If sea ice remains frozen all year long, polar bears won’t have to take refuge on land. But recently, climate change has caused more ice to melt and the bears to spend much more time outside their natural habitat.
This challenge has affected milk production for mama bears and is posing a threat to the polar bear population. This is yet another riddle for scientists to crack.
<iframe width=”100%” height=”100%” frameborder=”0″ allowfullscreen=”true” src=”https://www.youtube.com/embed/oPlC8KQg488?rel=0″></iframe>
Whenever sea water freezes, sea ice, which is lighter than water, forms and floats on the sea. Most sea ice is found in the Arctic (the topmost part of the earth) and is the perfect home for polar bears.
The National Ocean Service throws more light. “Sea ice is frozen water that forms, expands, and melts in the ocean. It is different from icebergs, glaciers, ice sheets, and ice shelves, which originate on land.”
The Arctic isn’t just the ideal temperature for the bears, it also serves as a good hunting ground. The Arctic has all the seals that polar bears need for food.
However, warmer weather melts the sea ice and forces the polar bears to run to land. During this period, the food supply is cut, and the bears have to fast.
In preparation for the warmer seasons, polar bears hunt for as much food as they can, which will provide the fat they require to push through till another winter. Some polar bears accumulate up to 50% body fat to cope with the summer season on land, during which hunting opportunities are limited.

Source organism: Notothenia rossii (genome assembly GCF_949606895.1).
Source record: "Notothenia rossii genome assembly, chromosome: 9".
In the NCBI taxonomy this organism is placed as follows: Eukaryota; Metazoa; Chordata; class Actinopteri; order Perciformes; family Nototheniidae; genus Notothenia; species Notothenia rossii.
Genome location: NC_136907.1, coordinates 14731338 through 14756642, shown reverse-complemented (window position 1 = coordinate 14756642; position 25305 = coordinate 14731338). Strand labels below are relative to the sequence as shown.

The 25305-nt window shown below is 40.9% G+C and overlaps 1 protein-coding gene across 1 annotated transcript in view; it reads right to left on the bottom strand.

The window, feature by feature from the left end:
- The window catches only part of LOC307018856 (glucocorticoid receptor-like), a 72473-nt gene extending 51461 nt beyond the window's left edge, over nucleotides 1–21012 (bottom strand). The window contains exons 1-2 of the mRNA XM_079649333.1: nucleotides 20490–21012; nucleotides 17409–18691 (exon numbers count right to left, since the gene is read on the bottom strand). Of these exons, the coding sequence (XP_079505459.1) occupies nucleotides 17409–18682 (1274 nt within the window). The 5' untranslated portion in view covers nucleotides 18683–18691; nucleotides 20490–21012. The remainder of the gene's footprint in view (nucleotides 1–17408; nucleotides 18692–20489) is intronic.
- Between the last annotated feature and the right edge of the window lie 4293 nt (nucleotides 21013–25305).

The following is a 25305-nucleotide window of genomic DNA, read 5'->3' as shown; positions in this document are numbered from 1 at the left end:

During this period, polar bears typically lose about 1 kg of body mass every day. To last until the winter would mean doing everything necessary to conserve energy. Activity levels will drop greatly during this period.
But for the mama bears who are nursing their cubs, the burden is much more challenging. Lactation will demand additional energy supply. Bears produce milk that is high in fat – up to 35%. An inability to gather and conserve sufficient energy will also threaten the survival of their cubs.
Climate change has worsened the condition of the polar bears. Rising heat from global warming has melted more sea ice than usual and prolonged warm weather.
In the face of a low energy supply, mama bears now have a harder time producing milk for their cubs. During such circumstances, mama bears will produce milk with way lower fat content than required.
Experts have raised an alarm over the situation which they believe is going to increase the mortality rate for the cubs and cut down the polar bear population. Now, mother bears are faced with a tough choice between survival and that of their little ones.
A team of ecologists from the University of Toronto has examined the worrisome situation. In their study, they detailed the challenges the polar bears face. “Given that Arctic warming means polar bears across much of their range will experience longer periods without access to primary prey, our results underscore how lactation will likely become increasingly compromised.”
Efforts to check the growing threat of climate change must be intensified to preserve the existence of our valuable wildlife, including these adorable polar bears.